With all these articles and calls from mum about how your friends at uni are doing, ‘making friends’ starts to feel like a chore. Gotta chat up these people at my lecture and network, network, network!
But rarely do we actually think of making friends in uni as a fun thing instead of something we have to do. As an introvert, I know how scary it can be to be the one to speak up first, but as scary as it is, I would do it again and again – and this is why.
Friends who study together, get good grades together!
I’m currently in my first year of law, in which we have to meet a GPA requirement to progress into second year. This makes for a seemingly competitive environment where everyone’s running a constant race for a spot in law school. At least, that’s what it would seem like if it weren’t for my support system – a group of law kids who unashamedly sit together in the second-to-front row in lectures and singlehandedly keep the age-old question, “have you done the readings yet?”, alive.
Twice a week, we make it a point to meet up to discuss content in the upcoming lectures, bounce ideas off of each other, analyse the rubric – and we’re all the better for it. Classes are more than just their content: they’re who you walk to lectures with, who you work through difficult concepts with, what time you get lunch and with who, who you partake in both the breakdowns and the celebrations with – they’re who you learn with; and braiding your social and academic lives together can make both better!
The surprising power of social outreach
Uni is a several-year journey through which there will be ups and downs. During the downs, it’s essential to have people to turn to.
Catching the dreaded “freshers’ flu” is practically a rite of passage when starting university, and I was no exception. A hefty case at that too, to the point where I’d fall behind due to brain fog and nights where I would fall asleep for waaaay longer than my deadlines would permit.
While I was confined to my blanket fort, someone from my floor made me honey-lemon tea and brought me a handful of lozenges. To her, it may have been a simple act; but to me, it was a deliberate act of kindness that turned a ‘down’ situation into something a lot more bearable – and now, we’re great friends!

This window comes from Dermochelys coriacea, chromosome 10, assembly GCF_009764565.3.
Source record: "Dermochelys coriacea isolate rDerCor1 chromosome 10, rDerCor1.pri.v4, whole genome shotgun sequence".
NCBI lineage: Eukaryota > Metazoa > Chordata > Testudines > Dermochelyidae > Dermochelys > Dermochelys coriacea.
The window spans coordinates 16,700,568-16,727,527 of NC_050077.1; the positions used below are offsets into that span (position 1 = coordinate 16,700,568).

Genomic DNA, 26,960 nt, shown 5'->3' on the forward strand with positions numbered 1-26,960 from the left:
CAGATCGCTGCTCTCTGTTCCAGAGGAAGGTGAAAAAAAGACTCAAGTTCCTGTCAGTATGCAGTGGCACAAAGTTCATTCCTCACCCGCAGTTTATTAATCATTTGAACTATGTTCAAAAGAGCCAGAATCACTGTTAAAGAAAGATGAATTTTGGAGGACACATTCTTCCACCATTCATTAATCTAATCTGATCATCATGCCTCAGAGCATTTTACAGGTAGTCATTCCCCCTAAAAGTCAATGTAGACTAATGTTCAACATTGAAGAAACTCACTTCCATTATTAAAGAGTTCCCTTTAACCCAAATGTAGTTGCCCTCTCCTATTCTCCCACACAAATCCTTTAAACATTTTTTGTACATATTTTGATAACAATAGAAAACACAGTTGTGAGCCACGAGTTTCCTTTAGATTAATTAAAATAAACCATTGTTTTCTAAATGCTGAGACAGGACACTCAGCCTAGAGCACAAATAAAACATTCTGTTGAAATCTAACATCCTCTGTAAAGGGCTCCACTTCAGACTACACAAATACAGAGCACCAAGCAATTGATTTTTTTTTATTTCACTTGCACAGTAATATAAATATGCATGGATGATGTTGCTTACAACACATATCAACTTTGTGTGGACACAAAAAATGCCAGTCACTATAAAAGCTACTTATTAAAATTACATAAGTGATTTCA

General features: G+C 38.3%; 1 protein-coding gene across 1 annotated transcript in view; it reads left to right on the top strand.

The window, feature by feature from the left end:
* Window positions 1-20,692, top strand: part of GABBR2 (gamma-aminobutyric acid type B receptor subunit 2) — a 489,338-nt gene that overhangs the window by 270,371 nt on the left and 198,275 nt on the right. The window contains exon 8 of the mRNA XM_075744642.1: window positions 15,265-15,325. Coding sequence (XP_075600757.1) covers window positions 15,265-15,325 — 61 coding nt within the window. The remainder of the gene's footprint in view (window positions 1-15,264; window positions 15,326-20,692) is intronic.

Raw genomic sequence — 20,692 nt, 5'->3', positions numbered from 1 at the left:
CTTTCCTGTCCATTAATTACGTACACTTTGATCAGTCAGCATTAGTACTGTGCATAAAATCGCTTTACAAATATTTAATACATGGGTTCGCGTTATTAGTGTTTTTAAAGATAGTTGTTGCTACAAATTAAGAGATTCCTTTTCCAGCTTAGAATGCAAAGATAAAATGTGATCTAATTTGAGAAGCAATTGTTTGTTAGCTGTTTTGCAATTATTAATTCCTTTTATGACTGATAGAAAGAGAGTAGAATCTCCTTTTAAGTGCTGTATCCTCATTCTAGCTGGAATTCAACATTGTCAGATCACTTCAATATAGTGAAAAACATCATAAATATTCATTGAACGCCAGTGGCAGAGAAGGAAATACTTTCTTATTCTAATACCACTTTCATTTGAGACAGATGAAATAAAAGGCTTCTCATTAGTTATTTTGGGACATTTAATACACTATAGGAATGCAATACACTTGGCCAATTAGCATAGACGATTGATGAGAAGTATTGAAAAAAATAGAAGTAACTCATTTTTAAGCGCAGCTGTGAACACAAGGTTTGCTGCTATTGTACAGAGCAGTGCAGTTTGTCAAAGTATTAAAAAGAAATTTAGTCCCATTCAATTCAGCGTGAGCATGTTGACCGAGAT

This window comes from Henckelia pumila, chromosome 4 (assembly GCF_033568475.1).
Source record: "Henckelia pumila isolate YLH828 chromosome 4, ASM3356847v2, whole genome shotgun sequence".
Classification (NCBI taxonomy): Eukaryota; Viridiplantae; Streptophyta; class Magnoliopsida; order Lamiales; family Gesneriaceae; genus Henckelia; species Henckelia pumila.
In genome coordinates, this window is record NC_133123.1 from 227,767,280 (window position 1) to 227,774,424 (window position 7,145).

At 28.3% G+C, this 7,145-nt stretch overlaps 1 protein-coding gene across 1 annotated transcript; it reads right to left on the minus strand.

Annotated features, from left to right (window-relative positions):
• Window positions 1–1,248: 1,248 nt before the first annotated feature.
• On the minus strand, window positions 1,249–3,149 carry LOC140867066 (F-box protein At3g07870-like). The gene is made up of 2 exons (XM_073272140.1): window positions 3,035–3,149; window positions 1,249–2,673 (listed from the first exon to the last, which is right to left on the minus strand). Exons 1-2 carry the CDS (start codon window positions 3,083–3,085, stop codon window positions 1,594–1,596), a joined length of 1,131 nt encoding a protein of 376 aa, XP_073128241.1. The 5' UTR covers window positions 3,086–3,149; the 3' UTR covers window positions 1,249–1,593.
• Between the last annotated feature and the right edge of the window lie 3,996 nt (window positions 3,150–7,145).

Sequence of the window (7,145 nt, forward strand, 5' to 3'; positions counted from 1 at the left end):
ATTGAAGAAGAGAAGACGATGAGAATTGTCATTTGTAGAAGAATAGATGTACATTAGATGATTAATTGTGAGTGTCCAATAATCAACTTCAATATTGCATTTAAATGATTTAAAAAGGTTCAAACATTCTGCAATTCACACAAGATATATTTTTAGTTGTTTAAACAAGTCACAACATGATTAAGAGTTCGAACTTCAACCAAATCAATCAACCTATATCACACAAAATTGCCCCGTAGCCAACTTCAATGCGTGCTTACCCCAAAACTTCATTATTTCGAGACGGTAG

And just out of interest, some other fun stuff my friends have allowed me to experience that I will keep close when I look back on my first year in uni!
It’s important to find people to need and be needed by. As much as we hate to think so, friends won’t simply materialize out of thin air. You do have to put in the effort, but the good news? It’s worth the effort. Here are some of my tips on getting the ball rolling!
1. Bring candy
Food is a (unofficial) love language. 90% of the time, people will accept the offer and take a piece of candy – and you can start the conversation from there! It just starts off the interaction with good energy and is bound to set people in a good mood. As for the other 10%, it’s still a great way to begin the conversation and shows the other person that you’re putting in the effort to get to know them. So, the next time you stop by Countdown, consider grabbing a pack of something sweet. Tropical Mix Hi-Chews have a high success rate, but other lollies should do too!
2. Everyone loves a good compliment
When was the last time you received a genuine compliment and thought ‘I did not like that’? I’m guessing never. Compliments have an even higher success rate than candy! Be specific about what you like about that person; it could be their outfit, their stationery, the stickers on their laptop… Sincerity is key.
3. Not everyone will be your friend
At the risk of sounding cliché, not everyone is going to like you and you’re not going to like everyone. It’s just the harsh truth, but the beauty of putting yourself out there and meeting people is that the more people you meet, the more you’ll meet people you like.
4. Keep the fun in it
Like how I began this blog, don’t let it feel like a chore. If you don’t feel like talking to anyone that day, don’t force yourself to. All I’m saying is: give it a go. It’s easy to get caught up in the fast-paced networking environment uni can sometimes be, but progress at your own pace. Form connections you want to form. That way, you keep the fun in it.
We need people… and people need us.
I’m only in my first year, but there’s one thing I know for sure – we really cannot face uni all alone. There will be moments where we need support – a different perspective, light conversations, a listening ear, or even just time spent in gentle, tranquil company. When we make the effort to know others, we invariably find stories of endeavour and faces to turn to – and trust me, forming genuine connections with people at uni is invaluable.
Uni can be intimidating, overwhelming, and a chock-full of work at times – but having people you can be intimidated and overwhelmed with makes all the difference. I hope you find people to need, and people who need you. I have a feeling this is all gonna go by really fast.